Kenova’s famous pumpkin house nearing completion for 2015
The Tri-State fall tradition of Ric Griffith’s pumpkin house, on Beech Street, will be in full display Saturday night for Halloween after weeks of getting ready.
Griffith and his pumpkin house have been featured on HGTV, the Travel Channel, Ellen and the Today Show and thousands gather each year to see the attraction.
Griffith said he started the tradition just carving pumpkins for his daughters in 1978 when they were young and it grew each year until moving into the current house in 1991, when the pumpkin house, as it is known today, began.
“The first year we carved about 500 pumpkins,” Griffith said. “Then it began to grow to the point where it was 2,000 pumpkins in 2000 for the new millennium. My main volunteers jokingly complained about the number of pumpkins, so we did 3,000 the next year. That’s about how many we still put out today.”
Griffith and his volunteers set up about 500-600 pumpkins a day for few days leading up to the full display being completed.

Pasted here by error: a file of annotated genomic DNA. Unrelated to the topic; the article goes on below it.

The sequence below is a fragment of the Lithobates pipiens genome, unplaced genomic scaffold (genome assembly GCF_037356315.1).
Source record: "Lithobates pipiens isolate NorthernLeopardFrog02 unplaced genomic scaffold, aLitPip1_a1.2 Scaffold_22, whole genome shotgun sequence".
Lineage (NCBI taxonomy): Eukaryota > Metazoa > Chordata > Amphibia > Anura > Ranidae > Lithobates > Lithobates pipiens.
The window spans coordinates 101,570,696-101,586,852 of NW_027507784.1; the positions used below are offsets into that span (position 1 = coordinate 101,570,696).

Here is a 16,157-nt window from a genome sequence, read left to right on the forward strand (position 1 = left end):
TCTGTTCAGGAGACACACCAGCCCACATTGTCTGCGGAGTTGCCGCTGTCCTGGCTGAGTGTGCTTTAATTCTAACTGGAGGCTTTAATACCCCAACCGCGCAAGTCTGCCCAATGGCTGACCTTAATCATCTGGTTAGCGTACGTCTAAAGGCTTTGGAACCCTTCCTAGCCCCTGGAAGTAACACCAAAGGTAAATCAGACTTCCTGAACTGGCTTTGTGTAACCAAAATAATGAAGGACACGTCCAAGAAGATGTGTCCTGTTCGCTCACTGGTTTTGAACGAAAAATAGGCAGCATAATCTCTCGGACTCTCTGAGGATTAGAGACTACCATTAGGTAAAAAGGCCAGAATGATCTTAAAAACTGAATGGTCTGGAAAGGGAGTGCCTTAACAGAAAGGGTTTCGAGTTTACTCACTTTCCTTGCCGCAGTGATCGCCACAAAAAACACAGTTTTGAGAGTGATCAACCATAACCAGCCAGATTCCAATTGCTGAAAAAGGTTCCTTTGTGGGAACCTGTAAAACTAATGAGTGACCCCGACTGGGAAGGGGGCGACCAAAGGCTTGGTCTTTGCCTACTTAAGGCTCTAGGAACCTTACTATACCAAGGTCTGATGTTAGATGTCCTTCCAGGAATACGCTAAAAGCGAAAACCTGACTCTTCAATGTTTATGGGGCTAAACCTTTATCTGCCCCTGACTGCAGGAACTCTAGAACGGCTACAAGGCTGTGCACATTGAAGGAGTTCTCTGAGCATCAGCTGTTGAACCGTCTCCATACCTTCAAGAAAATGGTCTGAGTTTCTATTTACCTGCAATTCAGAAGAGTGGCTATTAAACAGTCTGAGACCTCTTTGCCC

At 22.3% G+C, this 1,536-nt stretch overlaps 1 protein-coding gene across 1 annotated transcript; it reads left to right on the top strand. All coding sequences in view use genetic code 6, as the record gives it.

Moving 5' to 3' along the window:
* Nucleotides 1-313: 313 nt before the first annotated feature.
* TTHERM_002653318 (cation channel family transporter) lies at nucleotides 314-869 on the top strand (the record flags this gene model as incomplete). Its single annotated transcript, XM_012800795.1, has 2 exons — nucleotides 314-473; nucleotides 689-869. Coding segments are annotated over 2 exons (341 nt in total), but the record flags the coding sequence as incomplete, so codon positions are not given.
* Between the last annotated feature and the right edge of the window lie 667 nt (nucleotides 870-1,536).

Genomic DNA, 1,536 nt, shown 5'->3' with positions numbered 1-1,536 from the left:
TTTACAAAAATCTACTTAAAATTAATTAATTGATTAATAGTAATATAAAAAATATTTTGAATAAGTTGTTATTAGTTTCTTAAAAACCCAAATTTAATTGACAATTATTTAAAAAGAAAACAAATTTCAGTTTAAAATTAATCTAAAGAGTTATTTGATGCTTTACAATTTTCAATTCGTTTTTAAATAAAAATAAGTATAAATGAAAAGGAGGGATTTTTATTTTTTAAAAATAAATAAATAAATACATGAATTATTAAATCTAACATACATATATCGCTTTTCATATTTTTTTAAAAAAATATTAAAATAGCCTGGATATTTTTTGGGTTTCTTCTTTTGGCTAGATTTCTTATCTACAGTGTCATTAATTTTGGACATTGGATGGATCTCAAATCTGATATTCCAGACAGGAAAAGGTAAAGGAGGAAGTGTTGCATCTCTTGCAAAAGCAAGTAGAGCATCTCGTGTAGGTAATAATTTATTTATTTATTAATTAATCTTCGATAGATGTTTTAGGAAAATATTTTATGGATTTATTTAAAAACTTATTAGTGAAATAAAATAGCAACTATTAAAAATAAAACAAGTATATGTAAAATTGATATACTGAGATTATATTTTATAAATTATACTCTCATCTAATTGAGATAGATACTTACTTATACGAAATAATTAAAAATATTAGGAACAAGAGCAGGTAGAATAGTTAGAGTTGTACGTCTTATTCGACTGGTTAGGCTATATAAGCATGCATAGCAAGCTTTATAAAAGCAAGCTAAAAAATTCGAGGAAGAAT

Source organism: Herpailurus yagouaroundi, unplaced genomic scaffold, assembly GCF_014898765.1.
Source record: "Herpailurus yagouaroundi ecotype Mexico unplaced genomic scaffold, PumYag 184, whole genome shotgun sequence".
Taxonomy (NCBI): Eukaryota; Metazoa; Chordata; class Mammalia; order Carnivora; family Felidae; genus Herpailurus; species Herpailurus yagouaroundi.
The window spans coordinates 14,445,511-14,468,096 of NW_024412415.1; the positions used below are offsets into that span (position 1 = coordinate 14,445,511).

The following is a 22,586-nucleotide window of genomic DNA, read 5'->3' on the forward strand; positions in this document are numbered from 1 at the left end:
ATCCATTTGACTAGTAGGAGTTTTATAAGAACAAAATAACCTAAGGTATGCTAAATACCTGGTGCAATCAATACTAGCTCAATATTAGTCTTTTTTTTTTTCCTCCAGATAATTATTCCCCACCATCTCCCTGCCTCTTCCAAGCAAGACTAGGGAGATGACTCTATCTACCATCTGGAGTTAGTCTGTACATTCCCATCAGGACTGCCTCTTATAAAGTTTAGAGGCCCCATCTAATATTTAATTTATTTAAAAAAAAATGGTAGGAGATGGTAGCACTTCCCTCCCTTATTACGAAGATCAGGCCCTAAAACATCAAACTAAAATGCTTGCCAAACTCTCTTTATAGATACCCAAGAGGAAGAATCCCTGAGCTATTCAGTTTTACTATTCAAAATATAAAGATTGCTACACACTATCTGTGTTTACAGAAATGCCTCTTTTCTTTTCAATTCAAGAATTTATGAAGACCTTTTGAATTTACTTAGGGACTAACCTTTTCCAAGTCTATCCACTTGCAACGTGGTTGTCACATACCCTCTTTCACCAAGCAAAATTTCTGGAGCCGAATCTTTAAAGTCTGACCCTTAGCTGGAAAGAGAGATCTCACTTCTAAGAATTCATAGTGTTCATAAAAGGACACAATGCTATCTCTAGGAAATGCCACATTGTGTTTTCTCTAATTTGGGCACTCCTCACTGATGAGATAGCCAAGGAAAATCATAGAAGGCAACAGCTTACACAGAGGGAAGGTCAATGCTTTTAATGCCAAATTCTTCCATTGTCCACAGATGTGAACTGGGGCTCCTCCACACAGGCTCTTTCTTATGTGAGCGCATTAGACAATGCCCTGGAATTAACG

The pumpkin carvings range in design from cats carved to form a choir, to states and countries.
“At the beginning of September, we start setting up the shelving,” Griffith said. “At the end of September, the pumpkins are delivered.”
Griffith said a farmer in Proctorville grows all of his pumpkins every year in a variety of sizes for what is needed to decorate the house. He also takes great pride in not wasting anything from the pumpkins used by giving it back to farmers to feed animals.
Countless volunteers of all ages help out with the pumpkin house to make it what it is, something Griffith said he is very thankful for.
“People just walk into the backyard and ask how they can help. It’s an amazing thing to me that so many people travel so far to see it and to volunteer,” Griffith said. “I’m blessed by that. It wouldn’t be possible without that help.”
Griffith, owner of Griffith and Feil Pharmacy and previous mayor of Kenova, said what the pumpkin house brings to other people means more to him than the display itself.
“To me, the neatest thing is the reaction of people, not the display,” Griffith said. “I love the display for what it is, but I have met people from all over the world come here specifically for this. Seeing their reaction makes all of the work that goes into it all worth it.”
The pumpkin house is a free attraction and Griffith said it should be up until Nov. 4 or 5 depending on weather.